According to the entire world media, West to East, counterinsurgency has been run out of U.S. foreign policy. Now counter-terrorism is in again. Yet COIN was never really in, and CT never truly out. The Obama administration didn’t decide to ramp up military operations in Somalia, Yemen and North Africa only last week.
The Pentagon is simply exploiting an unwanted withdrawal from Afghanistan to justify the global expansion of Special Forces and CIA operations.
Compared to the $6.7 billion America spends each month on Afghanistan, shipping $45 million to Uganda and Burundi must seem a bargain to those fed up with U.S. nation-building abroad. In some ways it is. Documents obtained by The Associated Press reveal a $145.4 million package that Pentagon officials submitted to Congress last week, a fraction of the $117 billion proposed for Afghanistan's 2011 fiscal year. AMISOM’s recent momentum against al-Shabab is further maximizing the Pentagon’s latest aid: four RQ-11 Raven mini-drones, body armor, night-vision systems, communication gear and construction equipment. An additional sum in the hundreds of millions (the exact tally is unknown because of unfulfilled commitments and local corruption) goes to training Somalia’s fledging army and sustaining AU troops in Mogadishu.
When combined with U.S. Special Forces and a heavy naval presence off the Horn of Africa, Washington has managed to keep the rest of its troops off of deadly ground. This is the way most Americans prefer their government to address al-Qaeda’s threat.
However limited funding has produced a similar outcome as Afghanistan’s heavy lifting: a corrupt government, regional confusion and military stalemate. To be clear proxy funding is a necessary component of counterinsurgency. Problems arise when this dimension overtakes the political sphere. Nation-building from the ground up - Afghanistan and Somalia being prime examples - may be impossible in practice, except counterinsurgency doesn’t necessitate nation-building so much as frequent contact and sensitive understanding to the local populace. Above this local response lies the national and international response, which supersede military operations in successfully applied COIN.
Afghanistan never witnessed such a strategy emerge from General David Petraeus’s “anaconda,” a flow-chart outlining the various ways to squeeze insurgents.
It is assumed that U.S. troops have no business in Somalia. True or not, the West needs to do more than ship equipment to fix Somalia. June experienced severe political turbulence as the Transitional Federal Government (TFG) gained one more year on its mandate - and lost its popular Prime Minister in the process. Signed in Uganda under pressure President Yoweri Museveni, the Kampala Accord met fierce popular opposition in Mogadishu and continues to jam the TFG. Although Mohamed Abdhullahi Mohamed has been succeeded by his equally skilled deputy, Abdiweli Mohamed Ali, President Sharif Ahmed and Parliamentary Speaker Sharif Hassan Aden remain locked in political combat.
Over a third of the Transitional Federal Parliament has also lobbed a series of petitions at Aden. After the Speaker refused to hear a motion against the Kampala Accord, MPs drafted a new letter accusing him of treason. A vote of no-confidence is currently in the works.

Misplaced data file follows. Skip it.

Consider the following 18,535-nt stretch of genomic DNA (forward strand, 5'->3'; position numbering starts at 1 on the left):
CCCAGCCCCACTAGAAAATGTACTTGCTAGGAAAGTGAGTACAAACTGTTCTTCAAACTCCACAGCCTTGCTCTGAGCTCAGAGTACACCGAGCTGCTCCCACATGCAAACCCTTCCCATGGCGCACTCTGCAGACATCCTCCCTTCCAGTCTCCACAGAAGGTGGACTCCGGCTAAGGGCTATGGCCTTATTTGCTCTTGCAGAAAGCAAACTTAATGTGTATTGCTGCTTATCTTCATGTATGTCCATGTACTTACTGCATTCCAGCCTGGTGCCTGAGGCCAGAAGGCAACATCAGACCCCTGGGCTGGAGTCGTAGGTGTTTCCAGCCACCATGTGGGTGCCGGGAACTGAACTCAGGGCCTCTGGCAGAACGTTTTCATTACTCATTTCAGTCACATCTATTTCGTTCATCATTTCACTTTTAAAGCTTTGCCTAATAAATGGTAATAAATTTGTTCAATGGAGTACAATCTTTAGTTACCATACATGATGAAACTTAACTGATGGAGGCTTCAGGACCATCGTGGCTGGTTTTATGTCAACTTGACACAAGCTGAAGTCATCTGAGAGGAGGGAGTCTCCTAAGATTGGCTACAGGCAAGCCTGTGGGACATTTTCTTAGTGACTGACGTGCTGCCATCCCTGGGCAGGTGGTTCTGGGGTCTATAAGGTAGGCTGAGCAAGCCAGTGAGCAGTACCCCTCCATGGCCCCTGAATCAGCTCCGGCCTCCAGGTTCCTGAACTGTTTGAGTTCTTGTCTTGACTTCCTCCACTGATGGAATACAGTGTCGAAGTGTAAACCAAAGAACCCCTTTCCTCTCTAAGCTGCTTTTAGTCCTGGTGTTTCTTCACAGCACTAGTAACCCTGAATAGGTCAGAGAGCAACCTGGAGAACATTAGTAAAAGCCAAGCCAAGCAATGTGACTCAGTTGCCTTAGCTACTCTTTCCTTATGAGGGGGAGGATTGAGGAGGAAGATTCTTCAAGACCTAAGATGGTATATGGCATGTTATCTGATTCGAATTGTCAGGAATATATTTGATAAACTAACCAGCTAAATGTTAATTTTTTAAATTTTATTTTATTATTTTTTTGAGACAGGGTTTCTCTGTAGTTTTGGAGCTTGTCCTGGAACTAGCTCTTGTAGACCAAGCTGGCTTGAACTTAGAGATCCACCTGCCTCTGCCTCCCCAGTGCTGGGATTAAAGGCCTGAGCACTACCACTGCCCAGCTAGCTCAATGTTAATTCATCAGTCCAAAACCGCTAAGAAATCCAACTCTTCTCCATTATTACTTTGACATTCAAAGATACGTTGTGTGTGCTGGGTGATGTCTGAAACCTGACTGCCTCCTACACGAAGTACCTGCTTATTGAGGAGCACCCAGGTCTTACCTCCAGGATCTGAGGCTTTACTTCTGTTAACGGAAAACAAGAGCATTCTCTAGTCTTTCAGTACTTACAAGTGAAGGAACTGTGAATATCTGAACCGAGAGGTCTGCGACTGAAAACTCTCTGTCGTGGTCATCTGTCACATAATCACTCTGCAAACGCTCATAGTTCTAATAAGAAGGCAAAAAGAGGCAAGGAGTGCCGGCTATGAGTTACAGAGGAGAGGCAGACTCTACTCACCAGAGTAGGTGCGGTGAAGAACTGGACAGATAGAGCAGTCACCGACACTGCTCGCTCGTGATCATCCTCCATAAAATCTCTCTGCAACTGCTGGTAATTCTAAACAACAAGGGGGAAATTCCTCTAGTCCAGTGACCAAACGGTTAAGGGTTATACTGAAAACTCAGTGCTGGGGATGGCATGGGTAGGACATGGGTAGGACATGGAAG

Supporting Museveni militarily thus creates two fundamental risks. First, Museveni is perceived of intervening in Somali political affairs to protect military gains, a strategy that could backfire. Ugandan troops have avoided being tagged as foreign occupiers, but this risk increases if the Kampala Accord is left unresolved - or if Uganda again intervenes in the TFG’s internal politics. The Obama administration also hailed the agreement and urged Somali officials to move forward, only to find itself swamped in local politics. Washington is stuck on the wrong side of the Kampala Accord and must plug into the national debate.
At a geopolitical level Washington continues to ignore the lessons of the Arab Spring. Clearly the Pentagon believes that it can fund any regime with impunity; they can be dropped once their use expires. Although the AP reports that a record U.S. aid package to Yemen was put on hold, U.S. Defense and State officials claim that support is ongoing. None of the $200 million in military aid has been distributed, according to the AP, but it would follow $155 million that helped Ali Abdullah Saleh suppress his political opponents.
Conversely, a wiser Pentagon would have accepted the reality that unpopular regimes aren’t functional building blocks in the “War of Terror.” The Obama administration has managed to keep Saleh’s ruling party and security apparatus online, but this policy stands a high chance of collapsing in the end. While the current unrest facing Museveni isn’t extensive or organized to a point of existential threat, Uganda’s uprising appears resilient enough to create significant distortions in the country’s political fabric. Continue the crackdown and add another election cycle - all through the AU’s battle with al-Shabab - and the West will find itself chained to another unpopular dictator in an al-Qaeda haven.
This dependency is already running at a dangerous level in Somalia, where 5,000 of the 9,500 AU troops stationed in Mogadishu deployed from Uganda. The West needs Museveni too much and he’s acutely aware of this reality. He didn’t flinch in backing down the UN on the TFG’s mandate, nor does he hesitate to demand Western funds for his troops. America’s lack of alternatives isn’t the only reason that Museveni feels strong enough to crack down on Uganda’s uprising; his political position isn’t as weak as Gaddafi, al-Assad and Saleh’s.
Yet Museveni would need to be blind to miss the Pentagon’s support for unpopular regimes.